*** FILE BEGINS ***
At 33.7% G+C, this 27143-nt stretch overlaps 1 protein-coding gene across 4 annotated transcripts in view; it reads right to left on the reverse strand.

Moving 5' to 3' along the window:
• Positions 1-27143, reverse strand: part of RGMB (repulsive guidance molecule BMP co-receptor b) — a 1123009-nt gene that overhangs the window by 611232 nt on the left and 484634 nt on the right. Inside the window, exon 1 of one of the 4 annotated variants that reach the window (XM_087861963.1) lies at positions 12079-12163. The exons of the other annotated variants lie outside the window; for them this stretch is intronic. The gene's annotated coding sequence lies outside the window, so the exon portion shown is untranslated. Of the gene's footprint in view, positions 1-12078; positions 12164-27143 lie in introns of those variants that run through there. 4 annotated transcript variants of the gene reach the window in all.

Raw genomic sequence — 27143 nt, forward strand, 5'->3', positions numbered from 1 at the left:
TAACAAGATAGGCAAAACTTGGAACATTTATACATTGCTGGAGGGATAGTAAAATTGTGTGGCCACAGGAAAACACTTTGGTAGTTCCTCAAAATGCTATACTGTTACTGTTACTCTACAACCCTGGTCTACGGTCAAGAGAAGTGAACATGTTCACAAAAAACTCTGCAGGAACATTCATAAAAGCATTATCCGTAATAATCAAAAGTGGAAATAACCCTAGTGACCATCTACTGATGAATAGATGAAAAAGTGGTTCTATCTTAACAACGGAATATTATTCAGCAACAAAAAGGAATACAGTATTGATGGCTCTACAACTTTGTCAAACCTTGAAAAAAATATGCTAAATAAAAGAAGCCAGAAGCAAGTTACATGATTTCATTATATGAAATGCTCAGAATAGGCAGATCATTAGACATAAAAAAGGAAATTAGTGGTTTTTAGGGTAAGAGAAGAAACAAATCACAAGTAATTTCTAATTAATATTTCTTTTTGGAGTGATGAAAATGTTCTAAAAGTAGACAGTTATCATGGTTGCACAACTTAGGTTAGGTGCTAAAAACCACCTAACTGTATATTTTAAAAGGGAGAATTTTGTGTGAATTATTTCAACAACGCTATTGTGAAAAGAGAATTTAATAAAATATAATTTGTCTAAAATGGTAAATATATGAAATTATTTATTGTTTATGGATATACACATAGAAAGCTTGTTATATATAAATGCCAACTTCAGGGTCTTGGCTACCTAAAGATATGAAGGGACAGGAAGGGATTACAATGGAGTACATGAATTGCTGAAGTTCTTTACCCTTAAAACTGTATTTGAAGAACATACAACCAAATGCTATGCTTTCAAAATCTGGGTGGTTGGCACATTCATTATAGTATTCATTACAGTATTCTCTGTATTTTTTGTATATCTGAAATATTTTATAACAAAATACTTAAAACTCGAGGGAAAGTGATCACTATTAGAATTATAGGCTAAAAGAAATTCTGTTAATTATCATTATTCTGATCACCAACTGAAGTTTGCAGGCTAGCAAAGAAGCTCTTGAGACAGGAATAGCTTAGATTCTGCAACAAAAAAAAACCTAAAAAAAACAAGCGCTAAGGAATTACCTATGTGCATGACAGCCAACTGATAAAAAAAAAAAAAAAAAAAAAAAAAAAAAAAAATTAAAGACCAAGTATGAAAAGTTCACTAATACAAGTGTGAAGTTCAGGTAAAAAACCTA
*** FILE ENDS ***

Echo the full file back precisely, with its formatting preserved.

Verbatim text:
At 33.7% G+C, this 27143-nt stretch overlaps 1 protein-coding gene across 4 annotated transcripts in view; it reads right to left on the reverse strand.

Moving 5' to 3' along the window:
• Positions 1-27143, reverse strand: part of RGMB (repulsive guidance molecule BMP co-receptor b) — a 1123009-nt gene that overhangs the window by 611232 nt on the left and 484634 nt on the right. Inside the window, exon 1 of one of the 4 annotated variants that reach the window (XM_087861963.1) lies at positions 12079-12163. The exons of the other annotated variants lie outside the window; for them this stretch is intronic. The gene's annotated coding sequence lies outside the window, so the exon portion shown is untranslated. Of the gene's footprint in view, positions 1-12078; positions 12164-27143 lie in introns of those variants that run through there. 4 annotated transcript variants of the gene reach the window in all.

Raw genomic sequence — 27143 nt, forward strand, 5'->3', positions numbered from 1 at the left:
TAACAAGATAGGCAAAACTTGGAACATTTATACATTGCTGGAGGGATAGTAAAATTGTGTGGCCACAGGAAAACACTTTGGTAGTTCCTCAAAATGCTATACTGTTACTGTTACTCTACAACCCTGGTCTACGGTCAAGAGAAGTGAACATGTTCACAAAAAACTCTGCAGGAACATTCATAAAAGCATTATCCGTAATAATCAAAAGTGGAAATAACCCTAGTGACCATCTACTGATGAATAGATGAAAAAGTGGTTCTATCTTAACAACGGAATATTATTCAGCAACAAAAAGGAATACAGTATTGATGGCTCTACAACTTTGTCAAACCTTGAAAAAAATATGCTAAATAAAAGAAGCCAGAAGCAAGTTACATGATTTCATTATATGAAATGCTCAGAATAGGCAGATCATTAGACATAAAAAAGGAAATTAGTGGTTTTTAGGGTAAGAGAAGAAACAAATCACAAGTAATTTCTAATTAATATTTCTTTTTGGAGTGATGAAAATGTTCTAAAAGTAGACAGTTATCATGGTTGCACAACTTAGGTTAGGTGCTAAAAACCACCTAACTGTATATTTTAAAAGGGAGAATTTTGTGTGAATTATTTCAACAACGCTATTGTGAAAAGAGAATTTAATAAAATATAATTTGTCTAAAATGGTAAATATATGAAATTATTTATTGTTTATGGATATACACATAGAAAGCTTGTTATATATAAATGCCAACTTCAGGGTCTTGGCTACCTAAAGATATGAAGGGACAGGAAGGGATTACAATGGAGTACATGAATTGCTGAAGTTCTTTACCCTTAAAACTGTATTTGAAGAACATACAACCAAATGCTATGCTTTCAAAATCTGGGTGGTTGGCACATTCATTATAGTATTCATTACAGTATTCTCTGTATTTTTTGTATATCTGAAATATTTTATAACAAAATACTTAAAACTCGAGGGAAAGTGATCACTATTAGAATTATAGGCTAAAAGAAATTCTGTTAATTATCATTATTCTGATCACCAACTGAAGTTTGCAGGCTAGCAAAGAAGCTCTTGAGACAGGAATAGCTTAGATTCTGCAACAAAAAAAAACCTAAAAAAAACAAGCGCTAAGGAATTACCTATGTGCATGACAGCCAACTGATAAAAAAAAAAAAAAAAAAAAAAAAAAAAAAAAATTAAAGACCAAGTATGAAAAGTTCACTAATACAAGTGTGAAGTTCAGGTAAAAAACCTA